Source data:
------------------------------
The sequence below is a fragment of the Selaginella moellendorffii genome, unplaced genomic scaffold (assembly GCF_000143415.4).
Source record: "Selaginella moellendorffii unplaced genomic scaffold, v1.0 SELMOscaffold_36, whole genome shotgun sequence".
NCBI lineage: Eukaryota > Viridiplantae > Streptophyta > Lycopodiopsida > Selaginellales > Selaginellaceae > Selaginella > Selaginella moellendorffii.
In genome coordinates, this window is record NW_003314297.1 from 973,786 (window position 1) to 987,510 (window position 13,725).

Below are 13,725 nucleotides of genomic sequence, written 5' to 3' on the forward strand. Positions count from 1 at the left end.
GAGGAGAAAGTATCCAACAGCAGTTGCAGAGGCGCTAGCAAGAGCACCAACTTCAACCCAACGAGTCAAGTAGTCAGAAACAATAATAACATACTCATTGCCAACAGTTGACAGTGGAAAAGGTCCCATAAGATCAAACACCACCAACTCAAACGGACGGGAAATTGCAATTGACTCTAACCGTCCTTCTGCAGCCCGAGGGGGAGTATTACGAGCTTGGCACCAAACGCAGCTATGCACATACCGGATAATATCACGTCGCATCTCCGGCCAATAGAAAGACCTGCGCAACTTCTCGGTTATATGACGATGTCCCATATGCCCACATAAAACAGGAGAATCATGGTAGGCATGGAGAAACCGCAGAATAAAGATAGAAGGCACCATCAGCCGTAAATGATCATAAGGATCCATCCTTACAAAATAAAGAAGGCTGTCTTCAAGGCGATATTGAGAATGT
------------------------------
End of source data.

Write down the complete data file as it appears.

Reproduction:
The sequence below is a fragment of the Selaginella moellendorffii genome, unplaced genomic scaffold (assembly GCF_000143415.4).
Source record: "Selaginella moellendorffii unplaced genomic scaffold, v1.0 SELMOscaffold_36, whole genome shotgun sequence".
NCBI lineage: Eukaryota > Viridiplantae > Streptophyta > Lycopodiopsida > Selaginellales > Selaginellaceae > Selaginella > Selaginella moellendorffii.
In genome coordinates, this window is record NW_003314297.1 from 973,786 (window position 1) to 987,510 (window position 13,725).

Below are 13,725 nucleotides of genomic sequence, written 5' to 3' on the forward strand. Positions count from 1 at the left end.
GAGGAGAAAGTATCCAACAGCAGTTGCAGAGGCGCTAGCAAGAGCACCAACTTCAACCCAACGAGTCAAGTAGTCAGAAACAATAATAACATACTCATTGCCAACAGTTGACAGTGGAAAAGGTCCCATAAGATCAAACACCACCAACTCAAACGGACGGGAAATTGCAATTGACTCTAACCGTCCTTCTGCAGCCCGAGGGGGAGTATTACGAGCTTGGCACCAAACGCAGCTATGCACATACCGGATAATATCACGTCGCATCTCCGGCCAATAGAAAGACCTGCGCAACTTCTCGGTTATATGACGATGTCCCATATGCCCACATAAAACAGGAGAATCATGGTAGGCATGGAGAAACCGCAGAATAAAGATAGAAGGCACCATCAGCCGTAAATGATCATAAGGATCCATCCTTACAAAATAAAGAAGGCTGTCTTCAAGGCGATATTGAGAATGT